It is hard to recall the precise moment when my heart was broken. I suspect, however, that it was at the time when my dad relapsed and began using drugs and drinking alcohol. My life before his demise into self-sabotage, self-loathing, shame, and addiction was characterised by love, stability, and innocence. Self-protective preservation of the heart had not been required.
Events following my dad’s relapse would change that. The love, care, and attention he had showed me up until that point slowly and increasingly withered away as he was swallowed up by the addiction that had plagued him all his adult life, except for the several years he achieved abstinence when I was born. At 16 years old, my dad died. The doctors said he died of cancer. I think he died of trauma and shame. To me, psychologically at least, my dad died 1000 times before he physically died. Whenever I approached him or sought comfort or attention from ages 8 until 16, and he was unavailable or rejecting our relationship suffered a blow, and my heart hardened.
Heartspace offered the possibility of discovering what I had lost – of creating space so that my heart could be in relation to the magnificence and beauty of oneness, the infinite. But I was scared of letting go of the protective casing that whilst kept me disconnected from experiencing life fully, shielded my psyche from conscious awareness of the pain, hurt, and feeling of rejection I experienced as a child. It was a trade-off in which I massively underestimated the cost of – the cost of openness, oneness, love, and spontaneity. I didn’t read the small print of this contract I had made with myself.
On the third day of Heartspace, we examined our relationship with our father. I spent the morning enduring a pounding headache and nausea. In the past, when dealing with unbearable feelings that I couldn’t easily inhibit or suppress – for example, around the anniversary of my dad’s death – I would turn to alcohol. I always felt connected to my dad during these moments. Connected by shame and our desire for self-annihilation. The symptoms I felt on the morning of the third day were the same symptoms I experienced following episodes of emotion avoiding alcohol use. After lunch, we sat and meditated. As we sat there quietly, peacefully, and attentive to the moment, tears began to fill my eyes. For the first time since my dad died, I cried. I experienced the sorrow, sadness, and sense of rejection that I hadn’t been able to acknowledge for all these years, let alone process.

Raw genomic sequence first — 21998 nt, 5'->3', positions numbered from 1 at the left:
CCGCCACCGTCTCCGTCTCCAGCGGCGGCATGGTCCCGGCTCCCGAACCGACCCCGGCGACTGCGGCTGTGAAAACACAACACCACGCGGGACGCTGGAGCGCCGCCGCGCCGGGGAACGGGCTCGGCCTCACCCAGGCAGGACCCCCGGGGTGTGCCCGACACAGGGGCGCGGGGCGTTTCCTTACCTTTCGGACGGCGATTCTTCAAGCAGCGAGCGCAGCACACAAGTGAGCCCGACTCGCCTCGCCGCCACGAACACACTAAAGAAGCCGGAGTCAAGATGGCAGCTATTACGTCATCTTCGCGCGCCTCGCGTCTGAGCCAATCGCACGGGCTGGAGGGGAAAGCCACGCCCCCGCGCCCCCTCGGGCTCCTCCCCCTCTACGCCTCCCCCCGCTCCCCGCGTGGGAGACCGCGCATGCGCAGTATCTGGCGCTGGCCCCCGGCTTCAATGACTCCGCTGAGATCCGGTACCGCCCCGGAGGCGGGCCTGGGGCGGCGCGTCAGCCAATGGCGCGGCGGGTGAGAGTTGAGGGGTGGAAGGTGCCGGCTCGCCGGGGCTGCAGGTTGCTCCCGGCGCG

It was a beautiful kind of pain.
Whilst engulfed in emotion, I could still hear the fading voice of my ego berating me for being weak, pathetic, and embarrassing – it was still clutching on for dear life, concerned that the expression of emotion would open us up to be hurt again. For the first time ever, I was able to let that be. I didn’t need to attach any meaning to it nor allow myself to be influenced by it. It was the ‘just so’.
Allowing space for the forbidden emotion shed light on the relationship between the death of my dad and the closing of my heart. By opening up my heart to process the painful feelings tied to this loss, I also shattered the casing that had for too long diligently armoured my heart.
I subsequently shared this experience with others in the group – confession, recapitulation.
To confess involves a need to speak out and be heard, so that whatever is compressing one’s heart/mind, troubling one’s spirit, can be received, and witnessed. It is something about a need to move out of one’s self-centred prison and trust that by sharing whatever it is that deadens one’s being there can be a release and renewal. It is something about acknowledging and uttering forth that which corrupts and destroys our capacity to love and be loved’. (Partington 2012 p. 66)
Throughout the remainder of the afternoon, I explored in communion with others the limitations of my father, including his unresolved trauma, addiction, and death, but also his admirable qualities, such as his love for me, his intelligence, and capacity to overcome adversity and transform, even if only for a short time. Denying the pain that his functioning and death incurred on our relationship also denied me access to what else he had offered. More fundamentally, being at war with myself denied me access to the present moment. Freed from this inner battle to prohibit the expression of emotion, I could experience a new space.